Hi Juda, love to bother you again. I tried some SOAP and got the result in big XML. I want to use awk to archive the needed parameters only. Could you help me.

Unknown said...

@awkseeker, sure, could you please put your input and expected output. Thanks.

Anonymous said...

this post is start for me ... I stumped at samething that I not sure as to how start on ... I tried so of your script that i honestly lost touch ... please help
COL1 COl2 COL3
12222 AUH FLUEH
12222 SSC OPERA
12222 SSC OPERA
(SSC shows 2 occurences & AUH1 Occurences)
12223 SSC OPERA
12223 AUH FLUEH
12223 SSC OPERA
12223 SSC OPERA
(SSC shows 3 occurences & AUH1 Occurences)

RESULT -
12222 SSC-2 AUH-1 OPERA-2 FLUEH-1
12223 SSC-3 AUH-1 OPERA-3 FLUEH-1

How shold I do this?

Juan C. Rivera said...

I have an input like this

Nanda 827 4
Lisa 221 0
Alex 755 14
Brian 56 7

I need to sum the last column only, my output would be:
25

Unknown said...

@Juan, you can do something like this:

\$ cat file.txt
Nanda 827 4
Lisa 221 0
Alex 755 14
Brian 56 7

\$ awk '{sum+=\$NF} END {print sum}' file.txt
25

Which is same as:
\$ awk '{sum+=\$3} END {print sum}' file.txt
25

You can check this post for other alternatives to sum numbers in a file in UNIX bash shell.

http://unstableme.blogspot.in/2009/11/sum-of-numbers-in-file-unix.html

Hope this helps.

Anonymous said...

Great explanation above of how to do Group By's in Awk! However suppose you need to sum up 1000's of columns? Is there a better solution then the one above?

Terry

Anonymous said...

Sorry I meant what happens if you need to sum 1000's of columns but group by only a few columns,...

Terry

Anonymous said...

Ok I came up with the following solution for cases where you have 1000's of columns and want to do a Group By:

gawk -F"|" 'NR==1 {print}
NR!=1 {OFS="|";
for (i=1; i<=43; i++)
a[i,\$1]+=\$(i+1)
}
END {for (i in a)
b[substr(i,index(i,"\034")+1)]="";
for (i in b){output="";
for (j=1; j<=43; j++)
output = output "," a[j,i]
print i,output
}
}' cont_details.txt

Feel free to post it on your blog! :)

Terry

Anonymous said...

One mistake in the code I send you earlier,... All occurrences of '43' should be replaced by the number of columns you have,...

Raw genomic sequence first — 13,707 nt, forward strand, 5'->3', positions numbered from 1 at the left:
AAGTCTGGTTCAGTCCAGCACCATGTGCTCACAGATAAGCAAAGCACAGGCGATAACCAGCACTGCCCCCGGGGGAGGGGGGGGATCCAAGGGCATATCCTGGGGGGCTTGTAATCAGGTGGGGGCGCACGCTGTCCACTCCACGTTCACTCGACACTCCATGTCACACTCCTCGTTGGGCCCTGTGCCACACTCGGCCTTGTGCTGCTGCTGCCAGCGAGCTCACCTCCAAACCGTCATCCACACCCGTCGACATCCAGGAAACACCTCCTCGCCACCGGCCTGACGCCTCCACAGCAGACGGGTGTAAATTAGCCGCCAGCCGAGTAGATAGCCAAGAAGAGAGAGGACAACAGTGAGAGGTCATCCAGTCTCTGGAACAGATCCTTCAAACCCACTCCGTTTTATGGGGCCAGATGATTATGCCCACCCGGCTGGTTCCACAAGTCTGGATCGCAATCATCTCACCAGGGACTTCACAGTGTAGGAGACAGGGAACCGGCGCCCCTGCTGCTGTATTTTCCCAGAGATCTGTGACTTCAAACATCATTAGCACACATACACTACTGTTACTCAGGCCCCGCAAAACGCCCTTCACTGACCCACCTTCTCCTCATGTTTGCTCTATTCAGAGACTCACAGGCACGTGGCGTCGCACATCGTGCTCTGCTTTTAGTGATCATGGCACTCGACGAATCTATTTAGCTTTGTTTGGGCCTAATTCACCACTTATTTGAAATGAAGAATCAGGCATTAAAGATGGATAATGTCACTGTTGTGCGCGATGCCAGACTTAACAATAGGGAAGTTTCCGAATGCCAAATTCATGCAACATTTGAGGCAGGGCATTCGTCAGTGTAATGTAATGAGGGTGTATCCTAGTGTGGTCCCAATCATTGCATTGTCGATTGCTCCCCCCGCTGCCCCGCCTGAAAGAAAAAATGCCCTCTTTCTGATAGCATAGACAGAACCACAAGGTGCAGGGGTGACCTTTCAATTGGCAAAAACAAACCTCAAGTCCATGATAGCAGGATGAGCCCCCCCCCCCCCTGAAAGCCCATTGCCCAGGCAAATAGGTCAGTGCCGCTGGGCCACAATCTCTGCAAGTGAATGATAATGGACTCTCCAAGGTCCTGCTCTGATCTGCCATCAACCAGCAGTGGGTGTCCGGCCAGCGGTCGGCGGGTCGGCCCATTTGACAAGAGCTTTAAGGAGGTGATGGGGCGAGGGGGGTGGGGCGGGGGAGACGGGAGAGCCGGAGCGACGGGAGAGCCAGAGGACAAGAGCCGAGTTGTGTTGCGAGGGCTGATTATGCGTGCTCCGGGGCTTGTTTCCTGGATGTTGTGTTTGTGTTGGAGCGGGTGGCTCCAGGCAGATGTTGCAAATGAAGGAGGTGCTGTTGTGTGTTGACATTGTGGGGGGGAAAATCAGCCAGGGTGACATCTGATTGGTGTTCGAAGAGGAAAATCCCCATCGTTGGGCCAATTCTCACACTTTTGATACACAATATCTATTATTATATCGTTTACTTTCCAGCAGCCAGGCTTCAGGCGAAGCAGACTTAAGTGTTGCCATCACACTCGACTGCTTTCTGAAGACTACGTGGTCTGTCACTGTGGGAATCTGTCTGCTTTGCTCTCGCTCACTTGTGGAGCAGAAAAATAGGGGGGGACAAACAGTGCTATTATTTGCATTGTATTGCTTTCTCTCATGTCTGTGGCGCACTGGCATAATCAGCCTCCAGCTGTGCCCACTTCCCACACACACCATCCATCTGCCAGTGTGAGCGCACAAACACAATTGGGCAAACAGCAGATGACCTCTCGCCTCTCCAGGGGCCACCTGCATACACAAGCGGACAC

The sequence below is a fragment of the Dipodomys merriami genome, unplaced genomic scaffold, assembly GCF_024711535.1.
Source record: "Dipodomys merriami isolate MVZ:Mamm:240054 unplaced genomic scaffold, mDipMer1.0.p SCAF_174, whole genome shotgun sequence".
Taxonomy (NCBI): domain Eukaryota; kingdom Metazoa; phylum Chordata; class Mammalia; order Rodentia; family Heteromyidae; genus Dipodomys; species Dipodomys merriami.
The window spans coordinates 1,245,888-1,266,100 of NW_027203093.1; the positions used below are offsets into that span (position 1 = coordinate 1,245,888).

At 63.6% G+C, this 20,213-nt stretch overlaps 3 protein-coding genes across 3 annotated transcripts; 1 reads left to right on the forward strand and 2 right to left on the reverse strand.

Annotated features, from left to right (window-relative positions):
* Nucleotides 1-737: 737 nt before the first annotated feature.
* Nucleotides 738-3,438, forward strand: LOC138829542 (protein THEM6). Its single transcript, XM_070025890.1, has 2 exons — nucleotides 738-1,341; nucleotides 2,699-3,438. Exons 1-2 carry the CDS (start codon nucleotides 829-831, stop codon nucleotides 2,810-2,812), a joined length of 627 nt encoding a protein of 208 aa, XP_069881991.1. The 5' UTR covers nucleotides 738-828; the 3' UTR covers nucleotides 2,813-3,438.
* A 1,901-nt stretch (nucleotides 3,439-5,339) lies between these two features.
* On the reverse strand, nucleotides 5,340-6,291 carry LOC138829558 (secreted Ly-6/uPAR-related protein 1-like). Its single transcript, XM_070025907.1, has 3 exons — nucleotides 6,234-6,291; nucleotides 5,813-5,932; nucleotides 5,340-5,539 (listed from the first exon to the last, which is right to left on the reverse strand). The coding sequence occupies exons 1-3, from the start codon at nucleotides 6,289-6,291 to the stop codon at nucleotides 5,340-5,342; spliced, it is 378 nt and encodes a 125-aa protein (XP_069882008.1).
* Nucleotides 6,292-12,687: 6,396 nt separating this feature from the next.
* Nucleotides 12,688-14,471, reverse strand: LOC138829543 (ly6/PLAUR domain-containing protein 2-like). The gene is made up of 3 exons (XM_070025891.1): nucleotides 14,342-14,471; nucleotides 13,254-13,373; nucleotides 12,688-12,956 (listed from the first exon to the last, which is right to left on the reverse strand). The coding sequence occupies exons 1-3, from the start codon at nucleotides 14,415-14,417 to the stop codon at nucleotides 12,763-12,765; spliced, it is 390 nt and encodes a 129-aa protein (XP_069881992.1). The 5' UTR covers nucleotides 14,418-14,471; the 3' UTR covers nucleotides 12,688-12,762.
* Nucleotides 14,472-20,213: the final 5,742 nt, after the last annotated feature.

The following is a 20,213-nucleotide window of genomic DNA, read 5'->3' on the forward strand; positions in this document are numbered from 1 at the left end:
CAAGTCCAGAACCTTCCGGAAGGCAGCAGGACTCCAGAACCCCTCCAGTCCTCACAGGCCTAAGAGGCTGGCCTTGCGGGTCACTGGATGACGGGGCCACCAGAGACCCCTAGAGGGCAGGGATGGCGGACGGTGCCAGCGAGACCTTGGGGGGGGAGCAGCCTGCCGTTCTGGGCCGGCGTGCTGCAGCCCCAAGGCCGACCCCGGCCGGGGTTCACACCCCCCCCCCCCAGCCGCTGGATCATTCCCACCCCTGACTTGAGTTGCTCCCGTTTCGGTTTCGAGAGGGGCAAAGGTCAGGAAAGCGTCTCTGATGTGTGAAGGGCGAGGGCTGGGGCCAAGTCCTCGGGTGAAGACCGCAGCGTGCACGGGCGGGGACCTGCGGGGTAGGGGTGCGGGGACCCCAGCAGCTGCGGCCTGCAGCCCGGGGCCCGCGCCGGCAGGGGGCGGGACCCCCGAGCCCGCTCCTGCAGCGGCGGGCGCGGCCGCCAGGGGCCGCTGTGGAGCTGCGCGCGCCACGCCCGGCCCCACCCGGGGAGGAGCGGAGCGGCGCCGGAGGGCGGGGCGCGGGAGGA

Terry

awkseeker said...

Hi Juda, I have tried to comment, but it seem not to be success, so wold bother you again.
infile:
info1=1,2
info2=a
info3=a,s
info1=1
info2=a,d
info3=f
info1=1
info2=a
info3=s

output:
1,2|a|a,s
1|a,d|f
1|a|s

tried to apply array, but no idea how to start. please advise.

Unknown said...

@awkseeker something like this ?

\$ awk -F "=" '{print \$NF}' infile.txt | awk 'NR%3{printf \$0"|";next;}1'

1,2|a|a,s
1|a,d|f
1|a|s

awkseeker said...

How cool this simple code is!!!!
I would further bother you on code. please explain 'condition {dosomething;next;}1'
why there are no if condition needed?

Sincerely

Unknown said...

@awkseeker, Thanks.

Actually its acting like a if condition.

Something like, following two are same:

\$ awk 'NR==3' infile.txt

\$ awk '{if(NR==3) {print \$0}}' infile.txt

I have made your query a blog post today, you can have a look.

http://www.unixcl.com/2013/07/unix-merge-multiple-consecutive-lines.html

Also one post on awk if else that you might like:

http://www.unixcl.com/2009/09/if-else-examples-in-awk-bash.html

Thanks!

RajIyengar said...

Nice work.

Suppose I have data in 2 rows and want to show it in one row :)

Eg. Raw Data

date value flg asset
20131001 1234 B AAA
20131001 1423 S AAA
20131001 1324 B AAB
20131001 4321 S AAB

Expected output:

date b-value s-value asset
20131001 1234 1423 AAA
20131001 1324 4321 BBB

How would I do that?

Thanks.

Unknown said...

< cont_details.txt \
perl -wMstrict -Mvars='@v,\$i' -F'\|' -lane '
print,next if \$. == 1;
\$v[\$_]->{\$F[0]} += \$F[\$_+1] for 0..2}{\$,="|";
\$i=\$_,print \$i, map { \$_->{\$i} } @v for sort keys %{\$v[0]}

'